Pelosi even coined a term to describe Emanuel’s scaled-down approach: “Kiddie Care,” according to a person privy to the call.
Pelosi’s remark was more than just a diss. It sent a clear signal to House leadership that Pelosi wouldn’t compromise – and it coincided with Obama’s own decision to renew his push for an all-encompassing bill after weeks of confusion and discussion.
So… Do you think you’d be seeing puff pieces in Dick Cheney’s personal diary, the Politico, if the bill had failed? And puff pieces about Nancy Pelosi, of all people?
This is what I have never understood about those who voted yes the first time around but were then spooked on purely political matters (and not the actual content of the bill). The Republicans simply are going to oppose you no matter what (as Blanche Lincoln is learning, years of tongue-kisses to the GOP doesn’t amount to a bucket of warm spit), and if the bill passes, the entire narrative changes. For everyone. And the way the teabaggers are playing along, throwing out racial epithets and yelling faggot while screaming about taking matters into their own hands, they are providing the perfect frame for this comeback story.
As an aside, I think when people feel comfortable to talk on record, meaning years from now, I think it is going to turn out that the toughness of Nancy Pelosi and the patience of Obama are what saved his Presidency. She might turn out to be the best partner he has in all of DC, and will probably, depending on what happens, go down as one of the greatest speakers in recent memory. Every time she needs the votes, she gets them.
I don’t know whether Nancy Pelosi has her 216 votes yet, but there’s reason to think she didn’t as of around noon today. That’s when Reps. Driehaus (D., Ohio) and Dahlkemper (D., Penn.), both of the Stupak coalition, met with the Speaker in her office. Apparently, she still needed to win a few more votes from members of that coalition.
Another member of the Stupak group, Dan Lipinski (D-Ill), told The HIll that Stupak still commands more than seven votes against the bill. “There’s still time and they still need votes,” Lipinski said.
The thinking here is that Pelosi will find a way to get what she needs. But the clock is ticking and she may not be there yet.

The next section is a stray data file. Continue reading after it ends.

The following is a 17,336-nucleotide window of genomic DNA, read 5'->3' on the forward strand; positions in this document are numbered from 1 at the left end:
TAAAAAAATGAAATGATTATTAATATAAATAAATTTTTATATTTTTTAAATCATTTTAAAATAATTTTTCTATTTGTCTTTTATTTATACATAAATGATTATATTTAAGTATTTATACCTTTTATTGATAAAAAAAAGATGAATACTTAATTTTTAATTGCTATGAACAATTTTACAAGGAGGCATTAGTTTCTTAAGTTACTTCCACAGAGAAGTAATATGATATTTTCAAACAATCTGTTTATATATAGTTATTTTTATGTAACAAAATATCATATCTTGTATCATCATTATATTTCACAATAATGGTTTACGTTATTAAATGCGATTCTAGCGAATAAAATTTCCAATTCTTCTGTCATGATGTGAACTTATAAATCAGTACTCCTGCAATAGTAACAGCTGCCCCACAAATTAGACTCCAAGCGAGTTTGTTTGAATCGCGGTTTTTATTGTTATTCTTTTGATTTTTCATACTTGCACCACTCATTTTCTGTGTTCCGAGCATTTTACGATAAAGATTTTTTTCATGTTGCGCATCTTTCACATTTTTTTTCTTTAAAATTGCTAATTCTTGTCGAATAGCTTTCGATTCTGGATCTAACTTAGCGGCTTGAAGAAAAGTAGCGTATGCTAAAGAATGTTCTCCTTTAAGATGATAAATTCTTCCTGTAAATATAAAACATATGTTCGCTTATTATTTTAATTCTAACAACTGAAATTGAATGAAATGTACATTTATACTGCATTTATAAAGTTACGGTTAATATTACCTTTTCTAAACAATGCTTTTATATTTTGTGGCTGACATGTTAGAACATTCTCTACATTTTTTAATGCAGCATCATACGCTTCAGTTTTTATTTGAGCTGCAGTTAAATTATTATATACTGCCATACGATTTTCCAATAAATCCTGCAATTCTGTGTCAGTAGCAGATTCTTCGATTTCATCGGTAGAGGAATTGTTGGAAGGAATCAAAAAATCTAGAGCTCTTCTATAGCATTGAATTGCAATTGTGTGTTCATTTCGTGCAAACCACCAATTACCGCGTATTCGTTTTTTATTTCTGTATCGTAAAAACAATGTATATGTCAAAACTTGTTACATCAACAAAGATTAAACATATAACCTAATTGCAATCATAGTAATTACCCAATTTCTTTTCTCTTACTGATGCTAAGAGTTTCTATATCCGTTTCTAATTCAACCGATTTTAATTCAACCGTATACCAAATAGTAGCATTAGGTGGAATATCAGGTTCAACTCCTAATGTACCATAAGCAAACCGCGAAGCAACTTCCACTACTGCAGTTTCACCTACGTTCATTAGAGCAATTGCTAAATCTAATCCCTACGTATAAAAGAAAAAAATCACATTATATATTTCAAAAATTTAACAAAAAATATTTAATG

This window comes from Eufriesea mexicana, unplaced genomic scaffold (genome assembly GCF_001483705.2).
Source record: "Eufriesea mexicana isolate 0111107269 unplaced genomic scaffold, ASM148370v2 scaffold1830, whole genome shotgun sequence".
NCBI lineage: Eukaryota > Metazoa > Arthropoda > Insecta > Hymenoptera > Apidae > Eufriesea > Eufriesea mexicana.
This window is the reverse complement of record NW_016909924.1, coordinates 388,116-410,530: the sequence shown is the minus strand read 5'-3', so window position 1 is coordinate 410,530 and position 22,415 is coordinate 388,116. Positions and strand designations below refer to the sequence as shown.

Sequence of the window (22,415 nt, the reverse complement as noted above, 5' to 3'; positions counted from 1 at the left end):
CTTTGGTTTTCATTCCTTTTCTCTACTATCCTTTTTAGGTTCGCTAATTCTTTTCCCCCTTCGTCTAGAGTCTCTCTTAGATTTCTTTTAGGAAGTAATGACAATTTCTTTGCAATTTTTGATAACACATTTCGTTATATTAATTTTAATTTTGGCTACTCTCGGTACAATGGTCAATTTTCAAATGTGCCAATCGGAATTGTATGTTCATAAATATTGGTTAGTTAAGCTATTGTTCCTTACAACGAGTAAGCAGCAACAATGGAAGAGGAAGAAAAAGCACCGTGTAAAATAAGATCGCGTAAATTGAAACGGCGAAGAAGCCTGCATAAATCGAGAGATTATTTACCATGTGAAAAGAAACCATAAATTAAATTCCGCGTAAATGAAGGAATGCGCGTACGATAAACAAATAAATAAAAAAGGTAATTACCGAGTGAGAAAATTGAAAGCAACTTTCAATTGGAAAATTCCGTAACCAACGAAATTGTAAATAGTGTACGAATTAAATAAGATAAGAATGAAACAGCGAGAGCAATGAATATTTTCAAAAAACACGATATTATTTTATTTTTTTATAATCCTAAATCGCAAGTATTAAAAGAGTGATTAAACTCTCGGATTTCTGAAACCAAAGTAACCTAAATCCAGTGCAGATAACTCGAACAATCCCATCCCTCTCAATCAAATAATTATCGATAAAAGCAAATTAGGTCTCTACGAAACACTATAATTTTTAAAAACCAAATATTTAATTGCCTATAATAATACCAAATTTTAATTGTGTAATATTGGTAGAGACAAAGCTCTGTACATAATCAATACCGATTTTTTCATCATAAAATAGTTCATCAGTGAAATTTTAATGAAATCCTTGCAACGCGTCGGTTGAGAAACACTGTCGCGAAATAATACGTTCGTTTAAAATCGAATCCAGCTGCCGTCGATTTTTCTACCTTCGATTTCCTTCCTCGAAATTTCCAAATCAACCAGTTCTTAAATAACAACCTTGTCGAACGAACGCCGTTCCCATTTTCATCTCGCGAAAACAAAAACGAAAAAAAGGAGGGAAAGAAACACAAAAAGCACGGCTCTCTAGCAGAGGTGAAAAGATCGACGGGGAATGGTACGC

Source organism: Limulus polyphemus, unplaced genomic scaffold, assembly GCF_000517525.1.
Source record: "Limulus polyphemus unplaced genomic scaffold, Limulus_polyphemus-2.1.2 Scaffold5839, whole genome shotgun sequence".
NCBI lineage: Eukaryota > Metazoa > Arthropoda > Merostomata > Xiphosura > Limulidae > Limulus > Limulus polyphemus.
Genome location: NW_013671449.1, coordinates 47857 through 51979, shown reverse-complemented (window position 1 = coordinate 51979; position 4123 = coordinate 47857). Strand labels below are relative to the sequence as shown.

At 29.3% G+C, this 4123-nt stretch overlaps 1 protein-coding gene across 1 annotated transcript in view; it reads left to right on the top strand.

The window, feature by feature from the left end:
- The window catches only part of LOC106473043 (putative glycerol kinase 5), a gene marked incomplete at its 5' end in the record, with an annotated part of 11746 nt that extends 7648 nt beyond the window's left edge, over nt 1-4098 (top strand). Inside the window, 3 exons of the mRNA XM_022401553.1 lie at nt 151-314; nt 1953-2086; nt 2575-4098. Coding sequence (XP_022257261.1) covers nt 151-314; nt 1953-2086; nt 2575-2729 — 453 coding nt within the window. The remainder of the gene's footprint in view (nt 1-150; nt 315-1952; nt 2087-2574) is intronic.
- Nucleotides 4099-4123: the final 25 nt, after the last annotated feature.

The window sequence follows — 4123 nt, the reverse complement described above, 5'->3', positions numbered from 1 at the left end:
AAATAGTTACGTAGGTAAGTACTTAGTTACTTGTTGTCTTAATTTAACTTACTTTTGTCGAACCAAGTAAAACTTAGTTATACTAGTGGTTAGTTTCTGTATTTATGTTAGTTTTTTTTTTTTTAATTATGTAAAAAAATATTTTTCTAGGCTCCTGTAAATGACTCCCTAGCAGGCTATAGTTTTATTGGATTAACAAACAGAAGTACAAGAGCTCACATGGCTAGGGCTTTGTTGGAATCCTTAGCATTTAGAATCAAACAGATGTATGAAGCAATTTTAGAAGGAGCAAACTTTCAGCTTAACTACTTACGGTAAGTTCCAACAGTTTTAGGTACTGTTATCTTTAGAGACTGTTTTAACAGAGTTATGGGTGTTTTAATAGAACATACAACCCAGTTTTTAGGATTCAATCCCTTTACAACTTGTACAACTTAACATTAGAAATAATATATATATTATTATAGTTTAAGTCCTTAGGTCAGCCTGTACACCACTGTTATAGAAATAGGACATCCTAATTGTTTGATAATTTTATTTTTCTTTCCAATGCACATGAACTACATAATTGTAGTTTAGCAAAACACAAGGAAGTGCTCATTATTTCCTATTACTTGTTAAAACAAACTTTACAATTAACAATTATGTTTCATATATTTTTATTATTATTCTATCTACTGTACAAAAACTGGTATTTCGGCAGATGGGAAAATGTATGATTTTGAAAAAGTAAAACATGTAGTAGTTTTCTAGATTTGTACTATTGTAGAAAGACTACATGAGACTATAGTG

UPDATE: Jeffrey Anderson at NRO’s Critical Condition blog says Pelosi is still short. He counts 208 leaning in favor, 214 leaning against, and nine undecided. At this point, though, “leaning against” may mean “waiting for an inducement” in some cases.
JOHN adds: This is consistent with what James Hohmann of Politico told us on our radio show this morning, i.e., that as of around 1:00 this afternoon, Pelosi had 206-208 “yes” votes.
One cannot help but admire Nancy Pelosi’s skill as a legislator. But it’s also pretty worrying. Are we now in a world where there is absolutely no recourse to the tyranny of the majority? Republicans and other opponents of the bill did their job on this; they persuaded the country that they didn’t want this bill. And that mattered basically not at all. If you don’t find that terrifying, let me suggest that you are a Democrat who has not yet contemplated what Republicans might do under similar circumstances. Farewell, social security! Au revoir, Medicare! The reason entitlements are hard to repeal is that the Republicans care about getting re-elected. If they didn’t–if they were willing to undertake this sort of suicide mission–then the legislative lock-in you’re counting on wouldn’t exist.
Oh, wait–suddenly it doesn’t seem quite fair that Republicans could just ignore the will of their constituents that way, does it? Yet I guarantee you that there are a lot of GOP members out there tonight who think that they should get at least one free “Screw You” vote to balance out what the Democrats just did.
If the GOP takes the legislative innovations of the Democrats and decides to use them, please don’t complain that it’s not fair. Someone could get seriously hurt, laughing that hard.
The Enemy Of My Enemy Of My Enemy Of My Enemy…
Joe Gandelman at Moderate Voice:
Jennifer Rubin at Commentary:
DRJ at Patterico:
Duraid Al Baik at Gulf News:
EARLIER: Joe Biden, Saudi Arabia, Israel and Iran